So we’re never going to stop the influence of parties in the Senate Chamber.
I think we do have to work to preserve the Senate’s original intention which was to act as a house of review and to provide a division of power through the equal representation of the states.
Former Clerk of the Senate, Harry Evans, said:
“The fact that the people of the states have voted for the same political parties has not removed this federalist underpinning of the Constitution, although…the rigidity of the party system has weakened its effect.” [xiii]
While it is easy for senators to follow blindly with their party, they must remember they are there as representatives of the people of their states and as a check on executive government.
The 76 of us in that chamber have the duty to review legislation and help determine what is in the best interests of the country.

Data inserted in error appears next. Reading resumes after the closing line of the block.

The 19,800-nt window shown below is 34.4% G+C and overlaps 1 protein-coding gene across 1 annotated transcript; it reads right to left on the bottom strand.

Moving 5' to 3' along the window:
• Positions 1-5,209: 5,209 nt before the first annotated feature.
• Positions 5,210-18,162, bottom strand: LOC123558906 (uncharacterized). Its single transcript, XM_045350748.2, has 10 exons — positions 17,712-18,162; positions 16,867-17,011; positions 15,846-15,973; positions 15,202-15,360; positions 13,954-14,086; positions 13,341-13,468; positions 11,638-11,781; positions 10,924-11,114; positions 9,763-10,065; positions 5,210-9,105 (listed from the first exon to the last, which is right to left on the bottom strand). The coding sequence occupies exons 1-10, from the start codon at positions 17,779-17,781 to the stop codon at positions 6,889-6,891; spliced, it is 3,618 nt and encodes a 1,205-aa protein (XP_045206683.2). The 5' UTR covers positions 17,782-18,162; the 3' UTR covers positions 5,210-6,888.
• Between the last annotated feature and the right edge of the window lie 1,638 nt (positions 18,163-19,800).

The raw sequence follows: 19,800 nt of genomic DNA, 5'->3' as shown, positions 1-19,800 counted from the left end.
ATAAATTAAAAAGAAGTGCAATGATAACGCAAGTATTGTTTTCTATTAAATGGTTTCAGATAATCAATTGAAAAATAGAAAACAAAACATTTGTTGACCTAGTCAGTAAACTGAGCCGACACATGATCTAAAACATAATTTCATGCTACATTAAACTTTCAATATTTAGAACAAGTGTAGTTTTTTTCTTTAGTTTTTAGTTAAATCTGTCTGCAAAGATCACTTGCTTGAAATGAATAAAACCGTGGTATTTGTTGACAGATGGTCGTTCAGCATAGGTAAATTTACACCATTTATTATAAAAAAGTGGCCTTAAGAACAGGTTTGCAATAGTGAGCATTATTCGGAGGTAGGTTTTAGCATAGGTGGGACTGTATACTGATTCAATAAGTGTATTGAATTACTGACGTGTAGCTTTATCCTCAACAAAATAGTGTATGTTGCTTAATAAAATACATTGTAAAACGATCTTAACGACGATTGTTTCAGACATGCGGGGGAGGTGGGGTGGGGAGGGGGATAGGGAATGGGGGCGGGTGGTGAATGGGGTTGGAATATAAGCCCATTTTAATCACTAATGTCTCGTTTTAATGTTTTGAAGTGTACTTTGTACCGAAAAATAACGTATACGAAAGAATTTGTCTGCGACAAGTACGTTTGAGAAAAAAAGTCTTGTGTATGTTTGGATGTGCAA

To that end, to enhance the power of the Senate as a house of review, it makes sense to me for the members of the Executive to be derived purely from the House of Representatives.
That way, a senator’s primary function would be to sit in the house of review representing individual state interests in accordance with their political philosophical leanings.
In the end, any senator desiring to run for Executive is free to seek a House of Representatives seat.
It’s another way we could reinforce the guiding principles of the Senate.
A second one, and this one I know is undoubtedly controversial with many of my colleagues, is that fact that we should consider having term limits for senators.
As I mentioned earlier, politics is a chance to serve, it shouldn’t be regarded as a professional career.
Quite frankly, I agree with political scientist Professor Mark Petracca when he argues the idea of a ‘professional politician’ runs against the very nature of being a people’s representative.